Farm Hazards

The Mystery Club
  • Schwab, Charles V.;
  • Miller, Laura;
  • Graham, Lynn

The Mystery Club - Brought to you by Captain Overalls, the Safety Crusader

Captain Sez PuzzlePeaceful or perilous playground?

The smell of freshly mown hay drifts over a countryside dotted with pastures of grazing sheep, green and golden fields, and bubbling brooks. A cat stretches lazily from the open door of the hay mow, where the farmer has just tossed bales of straw into a pen of baby pigs. Dairy cows wait patiently for milking time. A shop light glows from the work bench in the machine shed where a finely tuned tractor is parked.

If this sounds too good to be true, you are correct. Farms and ranches can be a great place to grow up, but they also have many dangers not found anywhere else. Many agricultural dangers are hidden, especially to visitors and people who have never lived on a farm.

The presence of many hidden dangers is one reason why agriculture is one of the most perilous occupations in the United States today. Working on a farm is more dangerous than working on a construction site. These dangers also affect the families who live on farms and ranches. Each year, doctors, emergency rooms, and others treat more than 32,000 farm kids for injuries.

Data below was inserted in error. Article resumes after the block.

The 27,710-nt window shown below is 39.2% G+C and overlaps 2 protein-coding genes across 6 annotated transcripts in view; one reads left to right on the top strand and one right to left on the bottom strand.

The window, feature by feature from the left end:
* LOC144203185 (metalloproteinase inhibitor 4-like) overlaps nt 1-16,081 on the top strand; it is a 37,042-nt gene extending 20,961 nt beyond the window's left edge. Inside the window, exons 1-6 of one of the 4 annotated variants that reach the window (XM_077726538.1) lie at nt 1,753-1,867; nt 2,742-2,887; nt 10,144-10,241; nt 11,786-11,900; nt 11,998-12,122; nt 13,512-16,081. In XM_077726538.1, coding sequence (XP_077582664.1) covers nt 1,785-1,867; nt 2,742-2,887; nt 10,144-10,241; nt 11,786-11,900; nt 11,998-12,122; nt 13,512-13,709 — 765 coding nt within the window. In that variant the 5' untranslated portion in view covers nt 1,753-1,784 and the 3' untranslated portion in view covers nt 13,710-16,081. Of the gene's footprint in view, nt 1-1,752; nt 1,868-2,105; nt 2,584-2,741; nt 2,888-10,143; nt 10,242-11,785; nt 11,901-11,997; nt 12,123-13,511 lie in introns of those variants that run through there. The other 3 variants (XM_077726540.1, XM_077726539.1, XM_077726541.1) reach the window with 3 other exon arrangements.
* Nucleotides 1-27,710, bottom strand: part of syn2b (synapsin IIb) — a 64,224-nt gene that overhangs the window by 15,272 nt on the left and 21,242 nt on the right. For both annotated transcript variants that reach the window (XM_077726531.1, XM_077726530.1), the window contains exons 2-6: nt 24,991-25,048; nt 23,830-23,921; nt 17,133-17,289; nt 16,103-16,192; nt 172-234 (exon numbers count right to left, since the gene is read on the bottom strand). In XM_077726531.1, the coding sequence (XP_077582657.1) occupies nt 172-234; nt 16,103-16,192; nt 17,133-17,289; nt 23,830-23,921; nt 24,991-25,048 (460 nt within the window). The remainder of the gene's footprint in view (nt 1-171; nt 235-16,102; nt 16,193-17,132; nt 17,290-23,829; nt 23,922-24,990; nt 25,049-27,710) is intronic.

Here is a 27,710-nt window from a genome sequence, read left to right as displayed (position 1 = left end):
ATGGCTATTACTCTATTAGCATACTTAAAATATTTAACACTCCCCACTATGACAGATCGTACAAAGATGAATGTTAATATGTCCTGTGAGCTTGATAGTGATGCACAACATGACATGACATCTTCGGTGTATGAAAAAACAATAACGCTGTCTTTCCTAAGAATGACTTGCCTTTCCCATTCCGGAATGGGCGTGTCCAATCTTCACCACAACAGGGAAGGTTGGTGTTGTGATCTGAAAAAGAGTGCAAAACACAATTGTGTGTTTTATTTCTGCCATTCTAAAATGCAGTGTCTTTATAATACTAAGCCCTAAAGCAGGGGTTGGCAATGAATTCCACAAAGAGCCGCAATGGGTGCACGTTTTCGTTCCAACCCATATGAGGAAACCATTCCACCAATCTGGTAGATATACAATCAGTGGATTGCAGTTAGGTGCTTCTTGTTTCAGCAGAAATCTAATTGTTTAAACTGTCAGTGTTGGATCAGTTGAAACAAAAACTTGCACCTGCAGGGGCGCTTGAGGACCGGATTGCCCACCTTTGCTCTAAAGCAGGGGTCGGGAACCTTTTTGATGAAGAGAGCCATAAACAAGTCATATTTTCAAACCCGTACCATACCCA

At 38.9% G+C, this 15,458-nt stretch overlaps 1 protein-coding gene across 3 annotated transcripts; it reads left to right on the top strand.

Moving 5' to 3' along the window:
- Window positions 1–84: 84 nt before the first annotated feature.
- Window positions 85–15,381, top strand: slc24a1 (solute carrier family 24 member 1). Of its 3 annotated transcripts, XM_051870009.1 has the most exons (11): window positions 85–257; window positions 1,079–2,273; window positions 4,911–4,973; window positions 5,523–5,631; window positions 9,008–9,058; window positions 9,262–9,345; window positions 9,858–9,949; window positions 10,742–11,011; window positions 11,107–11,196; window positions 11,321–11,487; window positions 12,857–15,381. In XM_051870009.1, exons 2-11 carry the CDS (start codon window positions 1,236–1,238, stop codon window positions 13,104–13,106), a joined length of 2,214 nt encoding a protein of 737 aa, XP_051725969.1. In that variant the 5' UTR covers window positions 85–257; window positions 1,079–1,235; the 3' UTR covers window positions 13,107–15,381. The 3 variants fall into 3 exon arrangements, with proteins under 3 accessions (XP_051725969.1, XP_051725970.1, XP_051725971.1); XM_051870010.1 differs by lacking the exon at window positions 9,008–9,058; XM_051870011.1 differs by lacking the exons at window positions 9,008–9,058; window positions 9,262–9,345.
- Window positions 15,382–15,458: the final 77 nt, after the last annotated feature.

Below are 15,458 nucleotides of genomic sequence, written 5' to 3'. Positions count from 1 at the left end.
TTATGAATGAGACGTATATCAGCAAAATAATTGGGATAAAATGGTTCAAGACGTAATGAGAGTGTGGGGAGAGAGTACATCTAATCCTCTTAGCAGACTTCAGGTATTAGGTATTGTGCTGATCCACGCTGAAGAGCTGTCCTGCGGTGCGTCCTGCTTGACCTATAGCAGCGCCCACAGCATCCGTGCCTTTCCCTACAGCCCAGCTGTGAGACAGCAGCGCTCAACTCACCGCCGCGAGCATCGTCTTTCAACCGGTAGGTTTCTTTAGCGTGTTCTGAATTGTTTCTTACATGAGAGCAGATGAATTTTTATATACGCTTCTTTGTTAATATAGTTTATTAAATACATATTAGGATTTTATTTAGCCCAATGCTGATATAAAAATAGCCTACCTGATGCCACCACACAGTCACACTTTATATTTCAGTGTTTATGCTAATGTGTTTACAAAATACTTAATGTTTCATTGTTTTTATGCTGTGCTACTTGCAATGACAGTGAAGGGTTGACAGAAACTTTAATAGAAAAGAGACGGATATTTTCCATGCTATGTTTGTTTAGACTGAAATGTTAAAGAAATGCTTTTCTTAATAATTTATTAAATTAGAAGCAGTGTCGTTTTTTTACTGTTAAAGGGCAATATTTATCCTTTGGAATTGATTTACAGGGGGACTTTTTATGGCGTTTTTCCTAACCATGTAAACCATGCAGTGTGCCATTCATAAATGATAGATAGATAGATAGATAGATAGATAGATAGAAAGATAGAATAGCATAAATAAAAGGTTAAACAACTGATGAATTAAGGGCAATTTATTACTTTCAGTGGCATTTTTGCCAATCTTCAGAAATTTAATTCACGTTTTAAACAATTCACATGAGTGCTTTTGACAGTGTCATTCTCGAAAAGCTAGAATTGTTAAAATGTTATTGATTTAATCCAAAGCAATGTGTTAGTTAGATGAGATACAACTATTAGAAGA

The dark side

For a minute, let’s imagine the same farm scene with all its hidden dangers.

Mowers and other farm implements are powerful with many cutting hazards. Livestock can bite or unknowingly crush a person. Young children can wander into farm fields and get lost. People can drown in creeks and manure lagoons as well as suffocate in bins full of grain. People fall out of hay mows, or get poked by pitch forks. A shed may store chemicals, power tools, machinery, and other dangerous items. Livestock, silos, and other farm buildings can contain harmful amounts of poisonous gases.

Not a pleasant picture, is it? But farms do not need to be scary places. People who understand and know how to find possible dangers can avoid certain areas.

Living or working on a farm offers many wonderful opportunities – to learn independence, practice good work habits, and enjoy the outdoors. But these opportunities also come with the responsibility of learning how to recognize danger and knowing ways to stay safe. This is the only way you can really enjoy all the good things about growing up on a farm.

By the Numbers

  • 585 - Number of farm kids who died from drowning, 1982 to 1996
  • 12,075 - Approximate number of serious injuries from falls each year in agriculture.
  • 6 - Number of seconds before someone is helplessly trapped in flowing grain.
  • 20 - Speed, in miles per hour, of a wrench dropped from the top of a combine.

Hidden hazards on the farm

Can you avoid all the hidden hazards and get to safety? In the box near each picture, name a hidden hazard. Some places may have more than one hidden hazard.

Hidden hazards on the farm interactive game